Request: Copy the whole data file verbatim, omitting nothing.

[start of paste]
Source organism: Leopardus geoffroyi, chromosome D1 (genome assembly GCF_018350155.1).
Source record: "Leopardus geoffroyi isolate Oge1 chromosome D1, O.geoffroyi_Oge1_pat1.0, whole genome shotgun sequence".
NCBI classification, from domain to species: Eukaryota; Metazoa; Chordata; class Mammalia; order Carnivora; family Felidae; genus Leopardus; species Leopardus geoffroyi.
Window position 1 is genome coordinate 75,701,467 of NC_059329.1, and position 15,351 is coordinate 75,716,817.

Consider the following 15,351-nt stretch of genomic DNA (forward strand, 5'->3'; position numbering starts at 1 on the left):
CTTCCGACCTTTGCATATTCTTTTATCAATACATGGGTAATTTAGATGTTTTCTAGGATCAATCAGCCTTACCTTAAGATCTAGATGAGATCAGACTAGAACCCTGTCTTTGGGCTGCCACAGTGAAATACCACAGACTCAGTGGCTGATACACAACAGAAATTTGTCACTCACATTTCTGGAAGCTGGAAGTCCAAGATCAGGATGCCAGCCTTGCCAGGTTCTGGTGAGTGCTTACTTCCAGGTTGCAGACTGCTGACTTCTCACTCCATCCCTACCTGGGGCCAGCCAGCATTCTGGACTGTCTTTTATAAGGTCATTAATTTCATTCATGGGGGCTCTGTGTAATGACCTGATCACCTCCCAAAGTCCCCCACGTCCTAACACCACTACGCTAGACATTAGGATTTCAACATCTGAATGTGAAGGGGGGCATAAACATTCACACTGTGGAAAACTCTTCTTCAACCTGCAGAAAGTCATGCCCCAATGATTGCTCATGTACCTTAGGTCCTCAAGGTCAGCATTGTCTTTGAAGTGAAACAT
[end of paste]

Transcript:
Source organism: Leopardus geoffroyi, chromosome D1 (genome assembly GCF_018350155.1).
Source record: "Leopardus geoffroyi isolate Oge1 chromosome D1, O.geoffroyi_Oge1_pat1.0, whole genome shotgun sequence".
NCBI classification, from domain to species: Eukaryota; Metazoa; Chordata; class Mammalia; order Carnivora; family Felidae; genus Leopardus; species Leopardus geoffroyi.
Window position 1 is genome coordinate 75,701,467 of NC_059329.1, and position 15,351 is coordinate 75,716,817.

Consider the following 15,351-nt stretch of genomic DNA (forward strand, 5'->3'; position numbering starts at 1 on the left):
CTTCCGACCTTTGCATATTCTTTTATCAATACATGGGTAATTTAGATGTTTTCTAGGATCAATCAGCCTTACCTTAAGATCTAGATGAGATCAGACTAGAACCCTGTCTTTGGGCTGCCACAGTGAAATACCACAGACTCAGTGGCTGATACACAACAGAAATTTGTCACTCACATTTCTGGAAGCTGGAAGTCCAAGATCAGGATGCCAGCCTTGCCAGGTTCTGGTGAGTGCTTACTTCCAGGTTGCAGACTGCTGACTTCTCACTCCATCCCTACCTGGGGCCAGCCAGCATTCTGGACTGTCTTTTATAAGGTCATTAATTTCATTCATGGGGGCTCTGTGTAATGACCTGATCACCTCCCAAAGTCCCCCACGTCCTAACACCACTACGCTAGACATTAGGATTTCAACATCTGAATGTGAAGGGGGGCATAAACATTCACACTGTGGAAAACTCTTCTTCAACCTGCAGAAAGTCATGCCCCAATGATTGCTCATGTACCTTAGGTCCTCAAGGTCAGCATTGTCTTTGAAGTGAAACAT